Morrison not first to fight with HIV His confirmation puts light on lax state tests

Tommy Morrison is not the first professional boxer to test positive for HIV, and if he continues to fight, he would not be breaking ground there, either.

Only three states -- Nevada, Washington and Arizona -- test boxers for HIV, and because of privacy concerns, none releases the names of those who test positive. In 1991, that policy allowed Eduardo Castro, who had been suspended in Nevada for being HIV-positive, to cross the state line and fight twice in California.


The same was true of former No. 1 middleweight contender Lamar Parks, who fought while HIV-positive for several years before his condition came to light and he was forced out of the sport.

Morrison's promoter, Tony Holden, confirmed yesterday that a test administered in Las Vegas last week came back HIV-positive.


"He's taken it like a champ," Holden said. "He knows he's had a promiscuous lifestyle in the past. He's taking it better than his team [of handlers]."

Morrison, 27, did not attend the news conference. He remained in isolation at his home in Oklahoma, where he was providing blood samples so further tests could be run.

Morrison is hoping the original test was a false positive, but Nevada is thorough in its testing. If a boxer tests positive for HIV, a second vial of his blood is tested. If both come up positive, a more sophisticated test requiring a 24-hour waiting period is done. Thus, Morrison was tested Thursday but did not receive the results until his trainer informed him Saturday afternoon in the middle of the casino at the MGM Grand, where Morrison was to fight that night.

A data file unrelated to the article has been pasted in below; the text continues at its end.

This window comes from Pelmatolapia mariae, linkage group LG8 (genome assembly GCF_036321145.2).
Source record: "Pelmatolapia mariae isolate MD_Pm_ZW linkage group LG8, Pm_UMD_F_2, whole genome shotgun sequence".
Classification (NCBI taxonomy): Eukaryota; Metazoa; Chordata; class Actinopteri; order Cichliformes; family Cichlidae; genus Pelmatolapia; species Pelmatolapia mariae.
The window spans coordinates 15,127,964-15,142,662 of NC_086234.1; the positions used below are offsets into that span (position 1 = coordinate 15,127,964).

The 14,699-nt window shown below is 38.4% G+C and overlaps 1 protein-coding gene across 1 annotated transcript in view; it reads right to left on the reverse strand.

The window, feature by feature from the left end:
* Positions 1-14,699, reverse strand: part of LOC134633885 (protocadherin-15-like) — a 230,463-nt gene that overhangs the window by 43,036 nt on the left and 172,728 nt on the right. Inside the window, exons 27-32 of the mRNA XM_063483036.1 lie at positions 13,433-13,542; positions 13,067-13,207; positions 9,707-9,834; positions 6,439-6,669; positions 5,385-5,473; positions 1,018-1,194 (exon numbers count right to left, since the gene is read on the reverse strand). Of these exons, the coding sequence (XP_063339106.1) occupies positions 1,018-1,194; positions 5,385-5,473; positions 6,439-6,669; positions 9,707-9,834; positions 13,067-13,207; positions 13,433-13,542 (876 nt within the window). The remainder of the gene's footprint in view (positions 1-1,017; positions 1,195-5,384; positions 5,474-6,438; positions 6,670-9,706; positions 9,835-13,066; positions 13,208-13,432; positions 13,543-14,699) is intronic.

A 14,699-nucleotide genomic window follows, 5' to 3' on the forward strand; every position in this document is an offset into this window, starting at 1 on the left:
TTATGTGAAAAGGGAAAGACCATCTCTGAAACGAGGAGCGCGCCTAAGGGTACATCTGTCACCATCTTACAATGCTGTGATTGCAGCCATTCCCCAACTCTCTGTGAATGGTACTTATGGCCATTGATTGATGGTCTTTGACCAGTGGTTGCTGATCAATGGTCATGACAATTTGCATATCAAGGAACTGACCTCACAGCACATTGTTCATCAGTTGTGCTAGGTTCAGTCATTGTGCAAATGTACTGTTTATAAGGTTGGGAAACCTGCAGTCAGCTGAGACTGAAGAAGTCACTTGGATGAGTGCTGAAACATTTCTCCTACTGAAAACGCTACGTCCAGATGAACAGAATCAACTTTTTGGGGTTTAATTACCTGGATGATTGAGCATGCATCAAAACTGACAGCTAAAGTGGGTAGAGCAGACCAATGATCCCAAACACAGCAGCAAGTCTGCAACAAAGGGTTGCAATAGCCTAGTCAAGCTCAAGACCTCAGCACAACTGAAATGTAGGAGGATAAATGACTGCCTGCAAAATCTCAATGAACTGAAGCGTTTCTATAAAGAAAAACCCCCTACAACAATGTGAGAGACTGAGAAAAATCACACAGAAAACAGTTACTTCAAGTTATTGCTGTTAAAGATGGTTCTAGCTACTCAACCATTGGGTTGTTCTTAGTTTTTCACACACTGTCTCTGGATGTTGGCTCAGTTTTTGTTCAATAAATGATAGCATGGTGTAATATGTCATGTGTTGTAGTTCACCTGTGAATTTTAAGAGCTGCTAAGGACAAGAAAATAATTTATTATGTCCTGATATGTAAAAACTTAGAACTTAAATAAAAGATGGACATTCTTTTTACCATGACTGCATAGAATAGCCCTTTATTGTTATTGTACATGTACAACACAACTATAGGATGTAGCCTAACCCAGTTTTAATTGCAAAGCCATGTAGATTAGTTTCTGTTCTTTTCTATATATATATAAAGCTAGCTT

Holden said results of the latest tests are expected within 48 hours. He said that Morrison still held out hope, but that the fighter already has talked about getting involved in AIDS awareness activities.

"If it is true, I don't see us ever fighting again or ever wanting to," Holden said. "But right now we're not concerned about that."

But in many states, if Morrison were less famous, he'd be able to.

Generally, states honor suspensions from other states, but not all do, and many do not even have a full-time boxing commission, so it can be relatively easy for a fighter to dodge a suspension like that imposed on Morrison on Saturday.

Obviously, the former World Boxing Organization heavyweight champion would find such subterfuge nearly impossible because he is well-known in boxing circles.


Morrison last fought Oct. 7 in a bloody battle with former World Boxing Council champion Lennox Lewis in Atlantic City. Although New Jersey is one of the busiest fight centers in the country, its commission does not test for HIV. Morrison has not fought in Nevada since 1993.

Lewis' handlers originally said they would ask the former champion to be tested as soon as possible, but when he was reached in Jamaica yesterday, Lewis said he was unconcerned and would not take an HIV test until next month. As a British-based boxer, Lewis is required to take a battery of tests, including for HIV, once a year. His next tests are due in March.

"I'm not running out to get one right now," Lewis told manager Frank Maloney. "My tests are due in March. I'll do it then."

Morrison is the seventh boxer known to have tested HIV-positive. Former WBC junior feather-weight champion Paul Banke recently revealed he is HIV-positive; ex-WBO titleholder Ruben Palacios was stripped of his title when he tested positive and is now in a Colombian jail; one-time African heavyweight champion Proud Kilimanjaro tested positive in London and disappeared; former lightweight champion Esteban De Jesus died of AIDS in a Puerto Rico prison after a long history of heroin addiction; and Parks was forced into retirement.

"It's a very sorry situation," promoter Bob Arum said yesterday. "It's preposterous that in a sport like boxing that testing isn't mandatory. You should think of the other fighter first."

In Parks' case, he was only days from fighting Gerald McClellan for the WBC middleweight title when he abruptly pulled out of the March 1994 fight with what he said was a bad shoulder.


In actuality, he was avoiding the Nevada blood test that he knew would reveal he was HIV-positive.

Days earlier, he had tried to pass off a blood test taken by a friend who was wearing a necklace with Parks' "Kidfire" nickname.

Nevada officials wouldn't bite. They refused the test.

Parks' former fiancee died a few months later of AIDS-related complications, but not before telling a newspaper that Parks had given her the virus, effectively ending his career.